- Skin allergies resulting in miserable itching and scratching and a bright red, patchily haired, smelly, uncomfortable bulldog
- Rotated teeth and a massive underbite (funnily enough, I never see really awful dental disease in bulldogs because they DON’T LIVE LONG ENOUGH)
- Inability to give birth without Cesarean
Basically, every time I see an English bulldog the client spends $400-$500 because there are SO MANY THINGS WRONG. What is this money spent on? Allergy medications. Antibiotics for skin infections. Topical sprays and shampoos for skin disease. Medicated wipes for the face and tail. Supplements like fish oils for the skin. Pain medications for joint disease. Eye medications for eyelid infections or ulcers. Bloodwork to make sure none of the above medications that are keeping the bulldog somewhat comfortable are damaging to the liver or kidneys.
I would so much rather that money be spent on a dog that will be fairly healthy and happy with minimal maintenance from the client, because believe it or not, it is immensely frustrating as a vet to see a pet come back with the same problems time and time again. We want to fix your pet! We like seeing your pet only for well visits! Doing damage control on an animal that has so many profound defects is disheartening and depressing. Plus there’s the frightening thought, “Is this the time a bulldog dies from a nail trim?” whenever you have to restrain one of them.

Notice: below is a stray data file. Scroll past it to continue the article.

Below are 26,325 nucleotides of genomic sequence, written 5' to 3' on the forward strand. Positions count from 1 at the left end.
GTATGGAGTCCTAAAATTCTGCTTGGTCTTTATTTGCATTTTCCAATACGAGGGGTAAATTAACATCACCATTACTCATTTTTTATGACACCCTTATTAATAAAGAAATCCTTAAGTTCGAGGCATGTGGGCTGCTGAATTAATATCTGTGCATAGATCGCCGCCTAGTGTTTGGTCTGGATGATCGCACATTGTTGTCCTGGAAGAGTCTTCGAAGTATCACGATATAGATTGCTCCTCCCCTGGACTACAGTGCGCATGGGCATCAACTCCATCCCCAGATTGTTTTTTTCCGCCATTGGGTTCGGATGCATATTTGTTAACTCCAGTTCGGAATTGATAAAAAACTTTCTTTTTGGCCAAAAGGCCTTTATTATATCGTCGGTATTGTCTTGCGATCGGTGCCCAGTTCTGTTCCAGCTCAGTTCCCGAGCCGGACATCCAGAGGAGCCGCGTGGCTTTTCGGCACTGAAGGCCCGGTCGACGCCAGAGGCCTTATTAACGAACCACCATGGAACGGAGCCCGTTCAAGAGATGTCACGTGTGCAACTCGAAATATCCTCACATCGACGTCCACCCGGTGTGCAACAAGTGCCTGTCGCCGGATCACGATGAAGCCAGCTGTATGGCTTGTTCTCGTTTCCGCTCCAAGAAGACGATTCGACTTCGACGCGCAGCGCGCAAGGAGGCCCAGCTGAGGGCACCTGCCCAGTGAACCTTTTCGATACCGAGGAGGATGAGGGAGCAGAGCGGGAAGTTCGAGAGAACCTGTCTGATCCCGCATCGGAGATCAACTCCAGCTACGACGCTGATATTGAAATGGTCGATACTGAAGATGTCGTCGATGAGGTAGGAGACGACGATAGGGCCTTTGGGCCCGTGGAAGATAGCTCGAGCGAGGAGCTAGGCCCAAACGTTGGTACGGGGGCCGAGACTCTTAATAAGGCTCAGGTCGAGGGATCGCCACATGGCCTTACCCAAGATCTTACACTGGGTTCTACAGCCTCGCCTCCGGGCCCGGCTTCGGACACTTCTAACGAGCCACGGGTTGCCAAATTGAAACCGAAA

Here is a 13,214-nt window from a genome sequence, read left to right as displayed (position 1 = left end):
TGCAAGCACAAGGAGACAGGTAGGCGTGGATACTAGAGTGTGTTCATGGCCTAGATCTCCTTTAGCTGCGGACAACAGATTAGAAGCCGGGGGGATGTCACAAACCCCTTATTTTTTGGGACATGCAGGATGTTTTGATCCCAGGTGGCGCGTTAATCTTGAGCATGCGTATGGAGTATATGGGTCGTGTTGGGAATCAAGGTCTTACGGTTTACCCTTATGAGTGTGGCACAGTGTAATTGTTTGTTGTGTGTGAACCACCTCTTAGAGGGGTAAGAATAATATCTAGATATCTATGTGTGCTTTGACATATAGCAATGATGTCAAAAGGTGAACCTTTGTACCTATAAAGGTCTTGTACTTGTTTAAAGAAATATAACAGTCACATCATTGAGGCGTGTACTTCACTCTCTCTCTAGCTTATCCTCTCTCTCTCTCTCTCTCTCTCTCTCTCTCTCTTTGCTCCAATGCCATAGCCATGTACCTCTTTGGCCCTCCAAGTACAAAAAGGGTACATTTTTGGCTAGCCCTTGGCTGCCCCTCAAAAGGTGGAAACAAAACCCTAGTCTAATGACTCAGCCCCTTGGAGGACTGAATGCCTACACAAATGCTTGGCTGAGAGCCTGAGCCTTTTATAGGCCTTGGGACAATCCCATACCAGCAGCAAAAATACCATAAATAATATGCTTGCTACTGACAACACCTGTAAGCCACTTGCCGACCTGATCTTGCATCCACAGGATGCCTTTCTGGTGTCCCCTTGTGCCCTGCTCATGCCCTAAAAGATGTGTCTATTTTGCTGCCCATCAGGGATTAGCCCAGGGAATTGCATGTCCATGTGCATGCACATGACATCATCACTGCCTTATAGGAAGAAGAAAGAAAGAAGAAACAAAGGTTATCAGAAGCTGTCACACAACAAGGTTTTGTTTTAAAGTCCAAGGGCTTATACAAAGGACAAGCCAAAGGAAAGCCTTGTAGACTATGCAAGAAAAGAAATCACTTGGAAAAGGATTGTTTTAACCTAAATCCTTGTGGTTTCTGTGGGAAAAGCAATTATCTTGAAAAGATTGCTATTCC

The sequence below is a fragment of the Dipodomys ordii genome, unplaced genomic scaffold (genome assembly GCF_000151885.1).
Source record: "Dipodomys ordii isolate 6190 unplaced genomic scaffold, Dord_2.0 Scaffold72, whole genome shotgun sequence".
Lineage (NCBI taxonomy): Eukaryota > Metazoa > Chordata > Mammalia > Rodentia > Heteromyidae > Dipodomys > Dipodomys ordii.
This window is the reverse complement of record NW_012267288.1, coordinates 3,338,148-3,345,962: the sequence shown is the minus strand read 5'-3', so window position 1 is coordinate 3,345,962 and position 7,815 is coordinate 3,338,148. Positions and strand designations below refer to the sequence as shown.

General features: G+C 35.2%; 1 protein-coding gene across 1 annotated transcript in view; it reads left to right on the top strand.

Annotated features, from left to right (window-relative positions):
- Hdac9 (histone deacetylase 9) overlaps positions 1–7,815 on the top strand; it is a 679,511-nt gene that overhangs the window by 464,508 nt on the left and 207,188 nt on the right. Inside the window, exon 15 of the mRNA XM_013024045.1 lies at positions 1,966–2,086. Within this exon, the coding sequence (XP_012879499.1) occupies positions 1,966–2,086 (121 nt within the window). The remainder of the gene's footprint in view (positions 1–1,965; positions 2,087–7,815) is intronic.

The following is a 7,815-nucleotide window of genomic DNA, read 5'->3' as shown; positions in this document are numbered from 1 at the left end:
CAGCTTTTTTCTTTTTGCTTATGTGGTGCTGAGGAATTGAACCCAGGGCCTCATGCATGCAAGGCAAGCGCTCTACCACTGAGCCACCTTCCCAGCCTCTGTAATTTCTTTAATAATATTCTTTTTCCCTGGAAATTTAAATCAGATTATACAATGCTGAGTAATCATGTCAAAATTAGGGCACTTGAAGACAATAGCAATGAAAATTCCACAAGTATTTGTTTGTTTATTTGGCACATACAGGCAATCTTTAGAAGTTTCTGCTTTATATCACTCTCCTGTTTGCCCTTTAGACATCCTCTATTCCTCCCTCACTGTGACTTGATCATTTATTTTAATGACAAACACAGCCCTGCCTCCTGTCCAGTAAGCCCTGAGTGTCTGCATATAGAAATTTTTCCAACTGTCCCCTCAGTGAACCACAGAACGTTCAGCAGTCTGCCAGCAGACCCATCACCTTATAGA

If you own a bulldog, expect to spend thousands and thousands of dollars on maintenance over its short lifespan - compared to a few hundred a year for a healthy animal. If all you need to pay for is an annual exam, vaccines, parasite prevention, and routine parasite/blood screening, it’s a lot easier to maintain a pet than if you’ve got an animal that’s in every month or two for an issue, and also needs basic care.
I can’t speak passionately enough about the anger I feel on this topic. The most frustrating thing of all is that most bulldogs I have met have sweet, clownish personalities and are nice dogs. That’s why it’s so upsetting to get a call from a client that their 4-year-old bulldog died on air-conditioned car ride, or that their bulldog had to go to the specialist to get airway surgery to open the nostrils and remove excess soft palate, or else die. It’s not fair to them.
I love all dogs, but I love this video!
HAPPY MOMMY HAPPY BABIES
UGH, so cute!